Brain-Computer Interface…Glittering but not Golden
For the first time in recorded history, people have the opportunity to become early adopters of an emerging mind-interface technology that is about to transform human civilization. We are not talking about Brain-Computer Interface (BCI). We are talking about super-human mental abilities being triggered and amplified through advanced technology from Interchange Laboratories.
The Limitations of Brain-Computer Interface
Despite the many news articles and public discussions about Brain-Computer Interface (BCI) technologies defining our future, BCI is not something you want to invest in now or in the future. Why? Because it is about to be superseded by an advanced mind-interface technology that operates at the subatomic level beyond anything achievable through BCI.
The BCI industry is like the vacuum tube industry during the early 1950s when transistors started to be used in the electronics industry. During this period, when faced with transistors that were smaller and more rugged, some vacuum tube manufacturers decided to circle the wagons and build smaller vacuum tubes in order to compete. This may have bought them a little bit of time but in the end, transistors became ubiquitous throughout the world and the use of vacuum tubes declined to the point where today, vacuum tubes serve only a limited niche market.
In 1946, the ENIAC computer used 17,468 vacuum tubes. It weighed more than 27 tons and took up 1800 square feet. It was the fastest computer on the planet, capable of 5,000 additions per second.
By contrast, transistors have become smaller and faster by many orders of magnitude. Today, a typical desktop computer performs at least one-million calculations per second.
The point is that BCI is limited in speed and to the distance from a person’s brain being monitored. It may appear promising in the short term, but it lacks the capabilities required to move humanity into the future and into space.
Mind Interface, the Technology of the Future
The patented and patent-pending mind-interface technologies from Interchange Laboratories, Inc. open the doorway into the future. Unlike BCI, which is mechanistic, tied to the brain and relatively slow, our advanced mind-interface technologies use plasma, the fourth state of matter, to allow a person to control electronic devices instantaneously over any distance and through any barrier. Comparing plasma-source mind-interface technologies to BCI is like comparing radio waves to smoke signals.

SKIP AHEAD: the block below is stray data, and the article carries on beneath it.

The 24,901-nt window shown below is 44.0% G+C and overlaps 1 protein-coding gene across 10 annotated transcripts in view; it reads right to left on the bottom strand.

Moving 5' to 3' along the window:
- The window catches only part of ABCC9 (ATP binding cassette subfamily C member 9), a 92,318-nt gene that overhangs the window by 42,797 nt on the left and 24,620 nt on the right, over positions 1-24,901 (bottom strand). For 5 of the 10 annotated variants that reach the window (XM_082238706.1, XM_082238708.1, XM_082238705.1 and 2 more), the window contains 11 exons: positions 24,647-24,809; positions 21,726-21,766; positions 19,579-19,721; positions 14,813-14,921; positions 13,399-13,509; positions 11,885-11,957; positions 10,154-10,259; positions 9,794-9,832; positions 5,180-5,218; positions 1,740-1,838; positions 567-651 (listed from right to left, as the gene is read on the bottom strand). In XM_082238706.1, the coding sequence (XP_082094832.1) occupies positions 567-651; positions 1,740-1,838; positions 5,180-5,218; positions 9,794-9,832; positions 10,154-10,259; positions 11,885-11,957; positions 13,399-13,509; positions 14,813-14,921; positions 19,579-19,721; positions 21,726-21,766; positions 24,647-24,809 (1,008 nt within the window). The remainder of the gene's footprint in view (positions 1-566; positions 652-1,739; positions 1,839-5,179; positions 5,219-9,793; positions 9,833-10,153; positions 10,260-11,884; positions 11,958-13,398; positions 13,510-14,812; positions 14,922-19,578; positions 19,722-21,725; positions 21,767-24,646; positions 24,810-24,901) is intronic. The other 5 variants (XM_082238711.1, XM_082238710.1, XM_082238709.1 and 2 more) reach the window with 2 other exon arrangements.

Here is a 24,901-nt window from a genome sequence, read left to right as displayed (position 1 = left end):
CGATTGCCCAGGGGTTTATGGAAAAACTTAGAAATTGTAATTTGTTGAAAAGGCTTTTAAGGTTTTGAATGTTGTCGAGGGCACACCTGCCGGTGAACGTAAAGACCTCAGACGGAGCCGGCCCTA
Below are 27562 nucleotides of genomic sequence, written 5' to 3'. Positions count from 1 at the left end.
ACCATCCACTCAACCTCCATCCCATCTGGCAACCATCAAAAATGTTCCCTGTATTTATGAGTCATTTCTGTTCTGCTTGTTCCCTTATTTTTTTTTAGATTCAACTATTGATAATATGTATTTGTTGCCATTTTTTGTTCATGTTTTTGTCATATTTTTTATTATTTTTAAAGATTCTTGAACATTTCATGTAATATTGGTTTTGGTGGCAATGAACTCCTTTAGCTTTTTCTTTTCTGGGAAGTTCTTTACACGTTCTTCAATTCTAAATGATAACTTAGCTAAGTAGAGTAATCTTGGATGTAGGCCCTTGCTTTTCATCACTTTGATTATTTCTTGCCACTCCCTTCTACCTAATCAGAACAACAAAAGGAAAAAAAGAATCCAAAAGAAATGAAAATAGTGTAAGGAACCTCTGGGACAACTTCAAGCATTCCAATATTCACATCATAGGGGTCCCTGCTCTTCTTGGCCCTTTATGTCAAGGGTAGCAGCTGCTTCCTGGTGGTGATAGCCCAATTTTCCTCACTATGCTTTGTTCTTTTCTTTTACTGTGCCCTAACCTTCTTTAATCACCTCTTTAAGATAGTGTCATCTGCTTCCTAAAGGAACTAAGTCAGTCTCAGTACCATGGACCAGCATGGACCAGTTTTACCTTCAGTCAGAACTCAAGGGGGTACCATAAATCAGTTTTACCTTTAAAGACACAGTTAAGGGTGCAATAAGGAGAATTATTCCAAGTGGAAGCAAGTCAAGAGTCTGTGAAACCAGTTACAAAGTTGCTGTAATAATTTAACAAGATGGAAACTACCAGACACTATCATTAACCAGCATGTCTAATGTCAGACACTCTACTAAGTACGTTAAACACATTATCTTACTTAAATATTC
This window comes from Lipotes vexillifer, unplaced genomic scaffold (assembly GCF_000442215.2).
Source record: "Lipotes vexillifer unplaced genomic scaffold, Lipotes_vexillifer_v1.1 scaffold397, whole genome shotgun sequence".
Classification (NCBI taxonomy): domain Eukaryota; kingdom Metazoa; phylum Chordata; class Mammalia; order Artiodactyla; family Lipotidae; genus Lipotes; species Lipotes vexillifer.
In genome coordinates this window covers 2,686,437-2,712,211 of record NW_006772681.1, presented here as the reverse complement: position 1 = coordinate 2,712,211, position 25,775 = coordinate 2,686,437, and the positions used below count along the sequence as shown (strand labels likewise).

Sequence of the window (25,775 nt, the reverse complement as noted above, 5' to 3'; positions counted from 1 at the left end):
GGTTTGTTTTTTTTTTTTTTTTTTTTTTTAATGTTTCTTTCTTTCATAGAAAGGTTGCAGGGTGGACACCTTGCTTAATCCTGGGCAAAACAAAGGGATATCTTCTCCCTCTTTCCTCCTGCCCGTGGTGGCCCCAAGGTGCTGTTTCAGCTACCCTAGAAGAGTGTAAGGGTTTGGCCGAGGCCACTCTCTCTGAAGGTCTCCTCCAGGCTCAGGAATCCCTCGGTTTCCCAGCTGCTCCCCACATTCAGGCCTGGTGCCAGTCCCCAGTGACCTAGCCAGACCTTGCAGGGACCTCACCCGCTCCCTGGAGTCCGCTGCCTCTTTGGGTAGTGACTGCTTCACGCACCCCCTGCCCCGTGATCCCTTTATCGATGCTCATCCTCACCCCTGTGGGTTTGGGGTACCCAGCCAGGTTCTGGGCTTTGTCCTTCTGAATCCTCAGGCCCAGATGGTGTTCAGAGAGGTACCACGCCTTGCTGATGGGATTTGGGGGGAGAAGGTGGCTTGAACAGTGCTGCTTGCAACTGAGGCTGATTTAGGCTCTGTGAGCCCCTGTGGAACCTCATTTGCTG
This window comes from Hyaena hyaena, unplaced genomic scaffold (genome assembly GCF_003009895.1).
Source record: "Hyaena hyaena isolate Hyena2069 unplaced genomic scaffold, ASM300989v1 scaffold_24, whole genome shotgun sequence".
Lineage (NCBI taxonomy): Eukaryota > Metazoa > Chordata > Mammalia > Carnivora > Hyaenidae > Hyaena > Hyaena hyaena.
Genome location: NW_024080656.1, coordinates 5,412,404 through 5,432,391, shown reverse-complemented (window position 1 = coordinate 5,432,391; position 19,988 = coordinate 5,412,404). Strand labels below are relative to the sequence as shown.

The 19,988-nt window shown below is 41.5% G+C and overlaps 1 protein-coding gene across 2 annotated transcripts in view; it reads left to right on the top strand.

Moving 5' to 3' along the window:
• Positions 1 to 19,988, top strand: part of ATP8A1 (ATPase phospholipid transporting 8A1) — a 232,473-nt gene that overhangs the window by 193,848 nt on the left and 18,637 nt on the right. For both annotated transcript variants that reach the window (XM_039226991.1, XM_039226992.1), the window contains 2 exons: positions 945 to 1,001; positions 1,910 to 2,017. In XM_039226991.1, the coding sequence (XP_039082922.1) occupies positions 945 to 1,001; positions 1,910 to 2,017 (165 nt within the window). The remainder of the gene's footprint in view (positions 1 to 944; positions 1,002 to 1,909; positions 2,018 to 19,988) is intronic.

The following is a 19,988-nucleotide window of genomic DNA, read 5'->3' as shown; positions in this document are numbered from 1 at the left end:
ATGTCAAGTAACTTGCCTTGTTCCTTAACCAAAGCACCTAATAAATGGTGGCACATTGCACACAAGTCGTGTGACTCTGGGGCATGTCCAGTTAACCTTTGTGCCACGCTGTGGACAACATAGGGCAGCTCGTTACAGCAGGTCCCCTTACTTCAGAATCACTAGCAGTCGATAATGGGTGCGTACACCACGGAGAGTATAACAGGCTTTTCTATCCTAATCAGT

Is BCI a Risky Investment?
We would argue that it is because it is on track to become obsolete before it ever leaves the laboratory. If BCI were the only game in town, investing in it might be worth the wait. BCI cannot compete with plasma-source mind-interface technology operationally or cost-wise.
Low Risk, High Payoff from Interchange Laboratories
Interchange Laboratories’ mind-interface system is entering the product development stage to be converted from a lab system to a portable device close in size to a cell phone. This will make the technology affordable, rugged, and capable of driving a wide spectrum of applications. These include prosthetic hand controls, unmanned vehicle controls, secure, instantaneous communications, and secure database and facility access controls. See our blog, Super Soldiers and National Security.
Market Size and Potential
One thing that you can be certain of is that BCI will become obsolete within the next few years. It is safe to say that market researchers are not aware of our emerging mind-interface technology that is about to displace BCI. That being said, market research companies are in general agreement about the size of the BCI market and the anticipated growth rate.
One such company, Strategic Market Research, reports the 2021 market value at $1.505 billion with a compound annual growth rate of 15.11% reaching a market value of $5.340 billion by 2030.
Interchange Laboratories stands to dominate the market share through licensing agreements and operations/training contracts for its technologies that make external brain-signal detectors and invasive brain implants completely unnecessary.